All prepped with paint and brushes!

I then went about deciding on paints, which were all laid out by hue on a shelf, essentially in rainbow order. Palettes were stacked beneath them. I grabbed a couple trays and started to fill them with the colours I planned to use. The bottles of paint are to be placed back onto the shelf for others to refill as needed. Brushes — they could use more with finer tips for detailing — and sponges were also available from that area as well. Bowls of water for rinsing brushes had already been set out for each group. Overall, it was a very organized setup and there was actually ample room for guests to work since tables are comfortably set for four people each.

Painting completed! The slip on the right is to be filled out, so they can keep track of your piece.

As is typically the case, it’s recommended to layer the paints two to three times to get an even coat. My friend and I sat there for about two and a half hours making sure we did just that on both of our ceramics. Clay & Cupcakes has a good variety of paint colours, including ones that are speckled. Just check with the staff to make sure that there’s enough in stock to cover everything you plan to do with your piece; we were warned in advance of one or two bottles nearing empty, which they did not have replacements for.

My raspberry chocolate cupcake.

When all was said and done, we filled out a small slip of paper with our email address, phone number and the description of what we had made. We brought that up to the counter with our painted ceramic, and the employee rang our bills through. After I wiped up my hands, I finally ate my raspberry chocolate cupcake. I’m not sure where they get them from, but mine was delicious. While the raspberry icing was sweet, it wasn’t overly sugary, and the cake itself was dense, moist and tasted of dark chocolate, so there was a great balance.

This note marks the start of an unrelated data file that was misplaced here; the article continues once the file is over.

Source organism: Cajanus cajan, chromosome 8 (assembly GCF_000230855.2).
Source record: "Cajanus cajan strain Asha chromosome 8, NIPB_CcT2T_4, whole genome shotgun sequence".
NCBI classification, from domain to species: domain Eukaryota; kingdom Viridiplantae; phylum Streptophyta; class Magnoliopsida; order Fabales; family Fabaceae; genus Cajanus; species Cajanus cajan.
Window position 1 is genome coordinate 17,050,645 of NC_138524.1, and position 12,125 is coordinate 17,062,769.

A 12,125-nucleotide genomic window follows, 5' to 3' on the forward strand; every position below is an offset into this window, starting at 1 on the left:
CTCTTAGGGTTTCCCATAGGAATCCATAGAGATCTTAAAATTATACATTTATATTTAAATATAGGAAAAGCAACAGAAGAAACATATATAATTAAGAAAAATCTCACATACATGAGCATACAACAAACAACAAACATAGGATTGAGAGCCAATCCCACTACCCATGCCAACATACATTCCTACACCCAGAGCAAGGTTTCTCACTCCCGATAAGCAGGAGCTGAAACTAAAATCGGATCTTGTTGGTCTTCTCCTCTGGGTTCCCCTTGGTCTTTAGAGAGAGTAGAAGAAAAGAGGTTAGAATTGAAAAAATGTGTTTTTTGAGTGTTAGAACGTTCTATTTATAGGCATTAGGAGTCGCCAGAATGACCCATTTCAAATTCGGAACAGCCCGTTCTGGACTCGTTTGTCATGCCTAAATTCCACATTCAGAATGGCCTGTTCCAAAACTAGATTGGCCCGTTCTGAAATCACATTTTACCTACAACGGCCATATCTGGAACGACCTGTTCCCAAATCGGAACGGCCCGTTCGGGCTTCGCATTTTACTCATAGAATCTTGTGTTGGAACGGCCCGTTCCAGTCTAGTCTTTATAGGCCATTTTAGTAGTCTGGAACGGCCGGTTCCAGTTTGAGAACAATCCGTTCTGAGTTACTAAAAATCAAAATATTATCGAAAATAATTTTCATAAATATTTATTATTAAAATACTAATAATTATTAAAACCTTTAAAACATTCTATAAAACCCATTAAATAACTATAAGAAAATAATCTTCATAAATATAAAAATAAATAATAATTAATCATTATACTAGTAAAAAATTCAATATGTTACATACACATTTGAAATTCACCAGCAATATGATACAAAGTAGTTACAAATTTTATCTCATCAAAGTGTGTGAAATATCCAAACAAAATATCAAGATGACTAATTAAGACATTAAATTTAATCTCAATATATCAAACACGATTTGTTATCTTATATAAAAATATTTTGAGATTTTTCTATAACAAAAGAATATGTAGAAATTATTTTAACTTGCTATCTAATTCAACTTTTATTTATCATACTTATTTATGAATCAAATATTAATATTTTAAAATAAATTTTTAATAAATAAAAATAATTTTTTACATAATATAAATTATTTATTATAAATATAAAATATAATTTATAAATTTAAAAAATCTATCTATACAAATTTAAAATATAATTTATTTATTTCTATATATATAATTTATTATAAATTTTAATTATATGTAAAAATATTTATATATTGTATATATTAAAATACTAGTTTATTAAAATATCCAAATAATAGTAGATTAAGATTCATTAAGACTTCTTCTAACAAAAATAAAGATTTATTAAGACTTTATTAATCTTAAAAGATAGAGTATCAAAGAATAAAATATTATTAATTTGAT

About six days later (shorter than the 7 to 14 days mentioned on their website), I received a phone call to let me know that my box was ready. Unfortunately, I wasn’t able to make it until the weekend, and I should note here that Clay & Cupcakes is surprisingly closed on Saturdays.

My fired and glazed doughnut jewelry box.

I eventually made it there on my Monday off of work. When I showed up, all I had to do was give them my name. The staff member went to the back and I watched as she looked through the shelves at rows of paper bags. It seems that they have all of the fired pieces wrapped up and sorted in alphabetical order by moniker to keep them organized and make them easier to find.

After a few minutes, she brought a package over to me and unraveled the tissue paper to show me the contents. It was my doughnut box and it turned out beautifully! The glazing was applied evenly and thickly, so I’m expecting it to hold up well. I could not be happier with it.

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Before I left the shop, I had to take another peek around. They really weren’t kidding when they told us that new stock arrives regularly. Dozens of new ceramic designs lined the shelves on both sides of the store, and I wanted to buy half of them. I even saw on their social media pages and their website that they sometimes offer glass fusion and silk screening workshops. Both would be extra reasons for me to revisit. Not only does my boyfriend want to go back with me, but my co-workers even thought it’d be a wonderful idea for a future night out, so I suppose Clay & Cupcakes is now my new thing. Crafters and artists, make it yours, too.